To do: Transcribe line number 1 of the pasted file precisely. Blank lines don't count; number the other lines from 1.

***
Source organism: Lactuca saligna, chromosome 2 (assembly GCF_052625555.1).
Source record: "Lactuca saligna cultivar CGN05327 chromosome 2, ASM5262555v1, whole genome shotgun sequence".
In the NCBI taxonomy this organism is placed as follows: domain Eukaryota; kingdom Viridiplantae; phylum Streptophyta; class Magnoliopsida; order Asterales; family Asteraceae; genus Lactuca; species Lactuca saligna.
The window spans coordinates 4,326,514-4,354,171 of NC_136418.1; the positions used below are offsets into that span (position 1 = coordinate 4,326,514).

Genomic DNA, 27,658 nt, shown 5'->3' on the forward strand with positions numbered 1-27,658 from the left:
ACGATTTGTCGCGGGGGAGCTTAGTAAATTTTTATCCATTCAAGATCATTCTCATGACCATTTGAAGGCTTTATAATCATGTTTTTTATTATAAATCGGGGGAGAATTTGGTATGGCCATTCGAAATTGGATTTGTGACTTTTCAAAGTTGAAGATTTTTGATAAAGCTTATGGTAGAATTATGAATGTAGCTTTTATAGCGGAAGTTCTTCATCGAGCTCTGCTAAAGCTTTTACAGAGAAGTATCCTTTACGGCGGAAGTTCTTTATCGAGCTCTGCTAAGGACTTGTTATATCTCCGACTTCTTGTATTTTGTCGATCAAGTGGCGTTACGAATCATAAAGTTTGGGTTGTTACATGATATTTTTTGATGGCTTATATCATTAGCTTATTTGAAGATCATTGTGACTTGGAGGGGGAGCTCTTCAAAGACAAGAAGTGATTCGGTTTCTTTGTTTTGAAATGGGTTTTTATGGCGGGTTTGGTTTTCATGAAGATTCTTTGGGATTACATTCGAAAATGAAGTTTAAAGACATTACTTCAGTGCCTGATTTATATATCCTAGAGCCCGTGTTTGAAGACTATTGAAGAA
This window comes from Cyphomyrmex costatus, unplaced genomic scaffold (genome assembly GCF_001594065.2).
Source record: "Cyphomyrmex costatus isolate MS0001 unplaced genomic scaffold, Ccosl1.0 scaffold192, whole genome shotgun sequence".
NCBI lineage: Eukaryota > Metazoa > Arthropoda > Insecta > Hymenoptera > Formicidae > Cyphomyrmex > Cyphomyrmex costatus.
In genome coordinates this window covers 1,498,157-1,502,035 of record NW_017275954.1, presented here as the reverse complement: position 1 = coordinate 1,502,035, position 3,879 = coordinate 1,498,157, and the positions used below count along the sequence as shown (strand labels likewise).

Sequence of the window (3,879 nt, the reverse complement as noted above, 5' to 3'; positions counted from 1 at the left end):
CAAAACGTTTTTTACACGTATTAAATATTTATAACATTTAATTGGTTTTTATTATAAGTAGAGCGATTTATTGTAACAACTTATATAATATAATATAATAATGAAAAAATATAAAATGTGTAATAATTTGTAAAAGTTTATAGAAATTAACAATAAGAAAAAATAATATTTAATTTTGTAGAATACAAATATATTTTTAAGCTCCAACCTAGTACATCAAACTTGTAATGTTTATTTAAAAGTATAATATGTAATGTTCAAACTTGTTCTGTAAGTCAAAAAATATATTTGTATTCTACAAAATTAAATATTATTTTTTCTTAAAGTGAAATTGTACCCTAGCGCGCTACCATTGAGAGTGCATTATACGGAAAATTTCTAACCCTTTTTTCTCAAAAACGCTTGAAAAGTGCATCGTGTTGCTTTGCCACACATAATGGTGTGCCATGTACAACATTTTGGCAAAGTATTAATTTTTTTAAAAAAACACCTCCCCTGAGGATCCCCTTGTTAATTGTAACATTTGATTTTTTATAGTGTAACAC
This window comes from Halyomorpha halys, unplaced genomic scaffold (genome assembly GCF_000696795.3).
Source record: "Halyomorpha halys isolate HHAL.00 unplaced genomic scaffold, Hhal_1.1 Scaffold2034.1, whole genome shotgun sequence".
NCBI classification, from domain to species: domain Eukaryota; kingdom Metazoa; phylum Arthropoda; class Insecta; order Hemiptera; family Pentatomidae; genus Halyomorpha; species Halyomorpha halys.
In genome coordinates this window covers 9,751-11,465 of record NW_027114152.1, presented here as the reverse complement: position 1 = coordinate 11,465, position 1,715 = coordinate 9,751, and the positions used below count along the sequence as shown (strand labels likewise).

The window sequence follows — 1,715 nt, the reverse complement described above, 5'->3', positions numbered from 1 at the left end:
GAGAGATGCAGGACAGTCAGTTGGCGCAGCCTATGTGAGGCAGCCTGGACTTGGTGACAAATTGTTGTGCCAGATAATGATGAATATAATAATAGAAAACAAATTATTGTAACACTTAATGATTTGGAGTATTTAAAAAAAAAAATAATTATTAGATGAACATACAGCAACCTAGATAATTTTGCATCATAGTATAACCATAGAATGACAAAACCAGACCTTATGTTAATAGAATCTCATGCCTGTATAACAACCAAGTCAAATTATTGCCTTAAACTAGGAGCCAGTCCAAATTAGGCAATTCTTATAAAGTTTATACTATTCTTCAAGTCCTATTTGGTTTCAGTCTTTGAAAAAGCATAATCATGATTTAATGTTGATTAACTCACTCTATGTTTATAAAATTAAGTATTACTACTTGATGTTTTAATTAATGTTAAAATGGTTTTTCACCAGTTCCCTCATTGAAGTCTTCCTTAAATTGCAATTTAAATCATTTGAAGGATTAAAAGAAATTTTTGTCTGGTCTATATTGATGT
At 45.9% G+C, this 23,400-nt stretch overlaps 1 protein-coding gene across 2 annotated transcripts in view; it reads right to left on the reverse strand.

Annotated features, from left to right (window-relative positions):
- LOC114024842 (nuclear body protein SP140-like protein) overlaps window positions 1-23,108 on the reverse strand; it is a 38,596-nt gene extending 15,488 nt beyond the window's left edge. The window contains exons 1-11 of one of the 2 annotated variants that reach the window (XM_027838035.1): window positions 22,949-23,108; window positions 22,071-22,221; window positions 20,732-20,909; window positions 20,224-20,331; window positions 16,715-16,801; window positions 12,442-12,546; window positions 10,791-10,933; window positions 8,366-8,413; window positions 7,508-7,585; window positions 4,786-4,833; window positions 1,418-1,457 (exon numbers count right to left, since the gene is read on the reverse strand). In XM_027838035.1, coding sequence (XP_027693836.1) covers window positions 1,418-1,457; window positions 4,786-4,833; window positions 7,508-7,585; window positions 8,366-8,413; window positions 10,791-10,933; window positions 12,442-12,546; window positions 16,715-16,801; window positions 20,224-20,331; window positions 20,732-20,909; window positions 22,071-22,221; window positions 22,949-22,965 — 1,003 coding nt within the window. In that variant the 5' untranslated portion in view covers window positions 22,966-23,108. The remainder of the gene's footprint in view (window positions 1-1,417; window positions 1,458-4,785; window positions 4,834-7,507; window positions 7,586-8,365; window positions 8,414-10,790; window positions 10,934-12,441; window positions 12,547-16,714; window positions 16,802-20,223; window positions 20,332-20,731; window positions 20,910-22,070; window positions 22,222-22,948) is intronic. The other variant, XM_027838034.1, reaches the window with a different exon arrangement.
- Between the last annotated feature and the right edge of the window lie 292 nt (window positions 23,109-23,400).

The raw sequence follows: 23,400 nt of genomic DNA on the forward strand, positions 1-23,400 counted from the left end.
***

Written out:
Source organism: Lactuca saligna, chromosome 2 (assembly GCF_052625555.1).